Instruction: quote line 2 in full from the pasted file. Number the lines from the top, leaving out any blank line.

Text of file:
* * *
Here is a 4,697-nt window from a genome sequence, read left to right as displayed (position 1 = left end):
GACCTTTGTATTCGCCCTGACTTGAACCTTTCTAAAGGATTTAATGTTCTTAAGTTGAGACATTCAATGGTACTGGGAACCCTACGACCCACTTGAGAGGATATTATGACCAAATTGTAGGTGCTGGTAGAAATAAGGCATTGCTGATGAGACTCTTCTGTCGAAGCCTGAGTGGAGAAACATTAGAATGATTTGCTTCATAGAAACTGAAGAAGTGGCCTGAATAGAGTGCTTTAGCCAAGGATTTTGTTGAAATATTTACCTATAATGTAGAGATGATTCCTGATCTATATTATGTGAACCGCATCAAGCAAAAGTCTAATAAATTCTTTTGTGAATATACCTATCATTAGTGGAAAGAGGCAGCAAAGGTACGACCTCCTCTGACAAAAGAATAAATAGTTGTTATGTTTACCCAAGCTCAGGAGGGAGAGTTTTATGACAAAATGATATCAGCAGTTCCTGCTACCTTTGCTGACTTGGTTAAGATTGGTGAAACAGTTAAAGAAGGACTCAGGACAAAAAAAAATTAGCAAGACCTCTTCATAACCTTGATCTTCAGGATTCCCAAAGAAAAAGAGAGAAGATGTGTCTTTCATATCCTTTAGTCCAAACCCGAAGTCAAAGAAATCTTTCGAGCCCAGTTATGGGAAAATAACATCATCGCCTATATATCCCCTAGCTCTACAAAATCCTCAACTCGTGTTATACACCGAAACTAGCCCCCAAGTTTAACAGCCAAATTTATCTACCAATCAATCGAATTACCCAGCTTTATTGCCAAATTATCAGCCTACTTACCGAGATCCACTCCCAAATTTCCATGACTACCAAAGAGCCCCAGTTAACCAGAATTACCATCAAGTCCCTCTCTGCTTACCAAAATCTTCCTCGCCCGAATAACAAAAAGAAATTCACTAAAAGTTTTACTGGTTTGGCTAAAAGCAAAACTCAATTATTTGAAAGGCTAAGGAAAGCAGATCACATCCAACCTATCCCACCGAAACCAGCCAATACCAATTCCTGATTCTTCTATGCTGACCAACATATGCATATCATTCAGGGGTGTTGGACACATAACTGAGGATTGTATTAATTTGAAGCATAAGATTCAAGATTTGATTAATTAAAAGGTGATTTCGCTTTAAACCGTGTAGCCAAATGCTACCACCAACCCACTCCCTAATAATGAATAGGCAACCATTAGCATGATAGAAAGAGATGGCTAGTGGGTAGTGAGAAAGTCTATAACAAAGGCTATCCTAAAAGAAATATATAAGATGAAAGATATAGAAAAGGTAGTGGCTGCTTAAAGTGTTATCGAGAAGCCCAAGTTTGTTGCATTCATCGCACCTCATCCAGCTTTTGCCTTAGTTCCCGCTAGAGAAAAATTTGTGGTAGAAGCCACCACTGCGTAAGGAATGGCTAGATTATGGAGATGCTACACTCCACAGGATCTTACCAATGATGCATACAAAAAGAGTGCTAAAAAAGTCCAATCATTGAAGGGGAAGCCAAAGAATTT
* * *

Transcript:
GACCTTTGTATTCGCCCTGACTTGAACCTTTCTAAAGGATTTAATGTTCTTAAGTTGAGACATTCAATGGTACTGGGAACCCTACGACCCACTTGAGAGGATATTATGACCAAATTGTAGGTGCTGGTAGAAATAAGGCATTGCTGATGAGACTCTTCTGTCGAAGCCTGAGTGGAGAAACATTAGAATGATTTGCTTCATAGAAACTGAAGAAGTGGCCTGAATAGAGTGCTTTAGCCAAGGATTTTGTTGAAATATTTACCTATAATGTAGAGATGATTCCTGATCTATATTATGTGAACCGCATCAAGCAAAAGTCTAATAAATTCTTTTGTGAATATACCTATCATTAGTGGAAAGAGGCAGCAAAGGTACGACCTCCTCTGACAAAAGAATAAATAGTTGTTATGTTTACCCAAGCTCAGGAGGGAGAGTTTTATGACAAAATGATATCAGCAGTTCCTGCTACCTTTGCTGACTTGGTTAAGATTGGTGAAACAGTTAAAGAAGGACTCAGGACAAAAAAAAATTAGCAAGACCTCTTCATAACCTTGATCTTCAGGATTCCCAAAGAAAAAGAGAGAAGATGTGTCTTTCATATCCTTTAGTCCAAACCCGAAGTCAAAGAAATCTTTCGAGCCCAGTTATGGGAAAATAACATCATCGCCTATATATCCCCTAGCTCTACAAAATCCTCAACTCGTGTTATACACCGAAACTAGCCCCCAAGTTTAACAGCCAAATTTATCTACCAATCAATCGAATTACCCAGCTTTATTGCCAAATTATCAGCCTACTTACCGAGATCCACTCCCAAATTTCCATGACTACCAAAGAGCCCCAGTTAACCAGAATTACCATCAAGTCCCTCTCTGCTTACCAAAATCTTCCTCGCCCGAATAACAAAAAGAAATTCACTAAAAGTTTTACTGGTTTGGCTAAAAGCAAAACTCAATTATTTGAAAGGCTAAGGAAAGCAGATCACATCCAACCTATCCCACCGAAACCAGCCAATACCAATTCCTGATTCTTCTATGCTGACCAACATATGCATATCATTCAGGGGTGTTGGACACATAACTGAGGATTGTATTAATTTGAAGCATAAGATTCAAGATTTGATTAATTAAAAGGTGATTTCGCTTTAAACCGTGTAGCCAAATGCTACCACCAACCCACTCCCTAATAATGAATAGGCAACCATTAGCATGATAGAAAGAGATGGCTAGTGGGTAGTGAGAAAGTCTATAACAAAGGCTATCCTAAAAGAAATATATAAGATGAAAGATATAGAAAAGGTAGTGGCTGCTTAAAGTGTTATCGAGAAGCCCAAGTTTGTTGCATTCATCGCACCTCATCCAGCTTTTGCCTTAGTTCCCGCTAGAGAAAAATTTGTGGTAGAAGCCACCACTGCGTAAGGAATGGCTAGATTATGGAGATGCTACACTCCACAGGATCTTACCAATGATGCATACAAAAAGAGTGCTAAAAAAGTCCAATCATTGAAGGGGAAGCCAAAGAATTT